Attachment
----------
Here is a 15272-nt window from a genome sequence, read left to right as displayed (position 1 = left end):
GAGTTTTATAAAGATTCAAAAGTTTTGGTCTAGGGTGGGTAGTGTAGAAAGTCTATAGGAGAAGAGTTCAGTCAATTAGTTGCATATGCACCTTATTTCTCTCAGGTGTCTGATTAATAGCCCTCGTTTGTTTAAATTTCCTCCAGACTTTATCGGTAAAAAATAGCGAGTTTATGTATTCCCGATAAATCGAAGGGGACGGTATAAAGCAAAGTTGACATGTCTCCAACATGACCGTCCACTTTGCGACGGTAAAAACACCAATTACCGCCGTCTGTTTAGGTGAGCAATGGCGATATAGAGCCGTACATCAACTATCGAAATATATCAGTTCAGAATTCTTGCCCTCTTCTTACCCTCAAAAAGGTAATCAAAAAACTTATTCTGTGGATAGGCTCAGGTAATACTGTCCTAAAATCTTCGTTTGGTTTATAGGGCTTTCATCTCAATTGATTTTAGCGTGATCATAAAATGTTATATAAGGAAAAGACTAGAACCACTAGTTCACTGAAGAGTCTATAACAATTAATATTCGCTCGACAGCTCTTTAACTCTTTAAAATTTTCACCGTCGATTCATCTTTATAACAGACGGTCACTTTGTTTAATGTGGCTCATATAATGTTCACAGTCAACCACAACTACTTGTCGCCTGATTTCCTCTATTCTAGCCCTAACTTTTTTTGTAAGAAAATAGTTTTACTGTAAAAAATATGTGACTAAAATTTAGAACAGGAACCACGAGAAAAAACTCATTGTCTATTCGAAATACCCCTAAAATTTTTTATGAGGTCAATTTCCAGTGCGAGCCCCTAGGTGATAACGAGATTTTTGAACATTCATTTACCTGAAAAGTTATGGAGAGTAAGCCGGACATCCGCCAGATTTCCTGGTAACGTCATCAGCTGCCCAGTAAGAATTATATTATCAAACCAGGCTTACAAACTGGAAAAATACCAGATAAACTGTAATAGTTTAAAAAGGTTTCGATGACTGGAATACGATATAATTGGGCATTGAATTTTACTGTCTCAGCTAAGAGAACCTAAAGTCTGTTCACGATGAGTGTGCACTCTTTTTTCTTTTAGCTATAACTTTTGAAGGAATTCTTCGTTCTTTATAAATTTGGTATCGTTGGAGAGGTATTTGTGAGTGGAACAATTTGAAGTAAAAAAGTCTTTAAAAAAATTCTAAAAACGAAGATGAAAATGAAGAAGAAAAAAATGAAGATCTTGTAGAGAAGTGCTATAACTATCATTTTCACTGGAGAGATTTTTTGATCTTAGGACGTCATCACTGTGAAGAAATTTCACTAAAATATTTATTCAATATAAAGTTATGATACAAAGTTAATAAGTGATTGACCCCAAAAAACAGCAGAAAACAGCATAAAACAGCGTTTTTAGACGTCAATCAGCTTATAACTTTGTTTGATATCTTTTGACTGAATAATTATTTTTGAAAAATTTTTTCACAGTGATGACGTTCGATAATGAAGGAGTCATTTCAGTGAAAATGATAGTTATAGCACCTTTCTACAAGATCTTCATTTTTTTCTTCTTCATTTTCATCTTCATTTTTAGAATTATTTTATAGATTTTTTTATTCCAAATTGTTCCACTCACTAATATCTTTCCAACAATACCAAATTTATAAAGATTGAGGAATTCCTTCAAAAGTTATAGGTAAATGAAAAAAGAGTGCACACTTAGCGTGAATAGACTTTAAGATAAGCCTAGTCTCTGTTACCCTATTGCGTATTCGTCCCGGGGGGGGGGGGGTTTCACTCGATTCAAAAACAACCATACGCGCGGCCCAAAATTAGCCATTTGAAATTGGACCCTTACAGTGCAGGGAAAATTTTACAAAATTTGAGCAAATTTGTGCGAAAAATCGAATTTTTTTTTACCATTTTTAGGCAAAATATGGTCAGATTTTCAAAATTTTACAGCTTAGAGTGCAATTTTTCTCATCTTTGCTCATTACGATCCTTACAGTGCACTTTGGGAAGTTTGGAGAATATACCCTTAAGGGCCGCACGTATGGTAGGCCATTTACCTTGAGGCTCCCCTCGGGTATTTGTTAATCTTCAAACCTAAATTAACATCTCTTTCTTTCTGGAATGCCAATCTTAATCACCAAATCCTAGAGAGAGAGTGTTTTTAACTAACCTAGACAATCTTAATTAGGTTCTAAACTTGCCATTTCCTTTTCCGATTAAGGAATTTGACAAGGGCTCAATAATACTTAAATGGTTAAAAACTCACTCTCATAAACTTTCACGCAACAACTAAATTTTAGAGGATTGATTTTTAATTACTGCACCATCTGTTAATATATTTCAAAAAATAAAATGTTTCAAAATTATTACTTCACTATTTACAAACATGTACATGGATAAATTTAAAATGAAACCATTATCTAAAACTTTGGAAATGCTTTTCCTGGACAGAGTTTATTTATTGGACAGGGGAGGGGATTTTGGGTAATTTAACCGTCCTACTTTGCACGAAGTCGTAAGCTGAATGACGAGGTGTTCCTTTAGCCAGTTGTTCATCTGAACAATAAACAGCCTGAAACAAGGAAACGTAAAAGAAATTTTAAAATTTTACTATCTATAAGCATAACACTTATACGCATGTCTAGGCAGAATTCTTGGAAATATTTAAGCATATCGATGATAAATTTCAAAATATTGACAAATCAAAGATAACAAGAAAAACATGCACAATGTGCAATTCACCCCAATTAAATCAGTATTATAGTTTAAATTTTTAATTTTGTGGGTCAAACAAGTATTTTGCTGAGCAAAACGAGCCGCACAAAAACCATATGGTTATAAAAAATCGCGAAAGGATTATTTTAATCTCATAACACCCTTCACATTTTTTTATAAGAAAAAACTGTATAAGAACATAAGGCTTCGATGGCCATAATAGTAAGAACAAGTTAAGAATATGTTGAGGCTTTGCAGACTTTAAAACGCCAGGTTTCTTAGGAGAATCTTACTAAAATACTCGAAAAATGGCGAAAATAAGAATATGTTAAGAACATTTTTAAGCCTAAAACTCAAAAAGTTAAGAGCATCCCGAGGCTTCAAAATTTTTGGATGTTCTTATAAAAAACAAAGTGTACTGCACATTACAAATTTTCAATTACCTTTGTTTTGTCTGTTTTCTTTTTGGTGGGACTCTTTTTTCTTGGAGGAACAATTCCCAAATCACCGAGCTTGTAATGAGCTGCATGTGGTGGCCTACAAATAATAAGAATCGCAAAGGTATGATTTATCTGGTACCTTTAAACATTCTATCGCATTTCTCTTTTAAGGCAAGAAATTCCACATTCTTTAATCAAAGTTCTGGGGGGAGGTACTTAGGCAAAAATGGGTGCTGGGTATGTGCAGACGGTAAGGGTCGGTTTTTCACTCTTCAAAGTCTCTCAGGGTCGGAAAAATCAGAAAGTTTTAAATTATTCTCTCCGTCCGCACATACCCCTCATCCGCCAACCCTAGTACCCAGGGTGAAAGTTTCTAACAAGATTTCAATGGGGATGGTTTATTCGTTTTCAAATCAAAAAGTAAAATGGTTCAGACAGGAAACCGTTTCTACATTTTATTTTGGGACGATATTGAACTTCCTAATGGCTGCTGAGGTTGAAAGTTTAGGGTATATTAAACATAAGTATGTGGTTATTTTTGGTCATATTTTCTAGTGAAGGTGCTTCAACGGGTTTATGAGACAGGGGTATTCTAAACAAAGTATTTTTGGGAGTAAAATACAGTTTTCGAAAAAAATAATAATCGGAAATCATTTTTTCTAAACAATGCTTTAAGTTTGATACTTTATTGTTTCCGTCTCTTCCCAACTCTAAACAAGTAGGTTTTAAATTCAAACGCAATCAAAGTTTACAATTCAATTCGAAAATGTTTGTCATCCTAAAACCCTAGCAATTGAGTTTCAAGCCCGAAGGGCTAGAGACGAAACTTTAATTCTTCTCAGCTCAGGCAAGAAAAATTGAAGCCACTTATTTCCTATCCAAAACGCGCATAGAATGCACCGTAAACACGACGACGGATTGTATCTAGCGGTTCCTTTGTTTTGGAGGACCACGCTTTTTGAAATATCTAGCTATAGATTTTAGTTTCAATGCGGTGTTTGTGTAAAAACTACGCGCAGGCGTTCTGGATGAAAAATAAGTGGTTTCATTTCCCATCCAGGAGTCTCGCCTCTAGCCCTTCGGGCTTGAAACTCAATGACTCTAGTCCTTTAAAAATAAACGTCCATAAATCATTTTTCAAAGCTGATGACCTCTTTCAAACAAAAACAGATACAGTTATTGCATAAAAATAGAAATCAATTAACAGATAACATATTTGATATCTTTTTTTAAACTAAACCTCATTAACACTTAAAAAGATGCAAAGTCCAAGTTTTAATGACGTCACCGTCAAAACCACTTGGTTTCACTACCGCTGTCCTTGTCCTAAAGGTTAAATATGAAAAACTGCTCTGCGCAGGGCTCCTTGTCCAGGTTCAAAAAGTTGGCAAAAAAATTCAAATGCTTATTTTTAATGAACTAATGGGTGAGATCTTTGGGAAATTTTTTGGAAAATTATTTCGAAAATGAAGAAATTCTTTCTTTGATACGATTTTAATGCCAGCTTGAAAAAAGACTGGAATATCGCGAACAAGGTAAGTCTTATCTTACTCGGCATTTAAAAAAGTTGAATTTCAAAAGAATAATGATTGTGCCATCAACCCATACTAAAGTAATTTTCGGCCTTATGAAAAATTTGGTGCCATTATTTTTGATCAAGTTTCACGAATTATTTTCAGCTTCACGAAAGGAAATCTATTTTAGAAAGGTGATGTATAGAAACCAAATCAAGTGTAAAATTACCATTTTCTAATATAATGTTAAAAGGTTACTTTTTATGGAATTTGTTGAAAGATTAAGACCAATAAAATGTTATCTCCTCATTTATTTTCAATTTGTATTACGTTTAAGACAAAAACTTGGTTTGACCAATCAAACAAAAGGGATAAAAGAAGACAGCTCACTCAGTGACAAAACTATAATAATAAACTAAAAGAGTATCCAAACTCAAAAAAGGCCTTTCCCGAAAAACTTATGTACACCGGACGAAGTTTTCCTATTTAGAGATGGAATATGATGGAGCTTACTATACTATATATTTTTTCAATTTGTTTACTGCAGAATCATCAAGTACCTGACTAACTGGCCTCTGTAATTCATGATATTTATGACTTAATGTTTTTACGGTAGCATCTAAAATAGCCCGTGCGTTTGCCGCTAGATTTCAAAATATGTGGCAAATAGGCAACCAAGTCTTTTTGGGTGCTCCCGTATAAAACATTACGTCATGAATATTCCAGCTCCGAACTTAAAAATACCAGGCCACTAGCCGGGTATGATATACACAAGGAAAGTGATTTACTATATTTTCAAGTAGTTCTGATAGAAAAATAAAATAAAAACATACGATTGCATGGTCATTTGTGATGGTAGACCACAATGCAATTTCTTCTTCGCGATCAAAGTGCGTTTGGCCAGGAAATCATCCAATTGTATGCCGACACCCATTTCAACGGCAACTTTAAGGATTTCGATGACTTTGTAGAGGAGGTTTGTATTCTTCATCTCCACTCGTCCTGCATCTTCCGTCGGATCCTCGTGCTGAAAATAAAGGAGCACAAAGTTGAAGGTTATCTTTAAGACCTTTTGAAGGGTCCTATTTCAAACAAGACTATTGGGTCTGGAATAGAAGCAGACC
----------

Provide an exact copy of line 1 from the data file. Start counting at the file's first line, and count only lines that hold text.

Here is a 15272-nt window from a genome sequence, read left to right as displayed (position 1 = left end):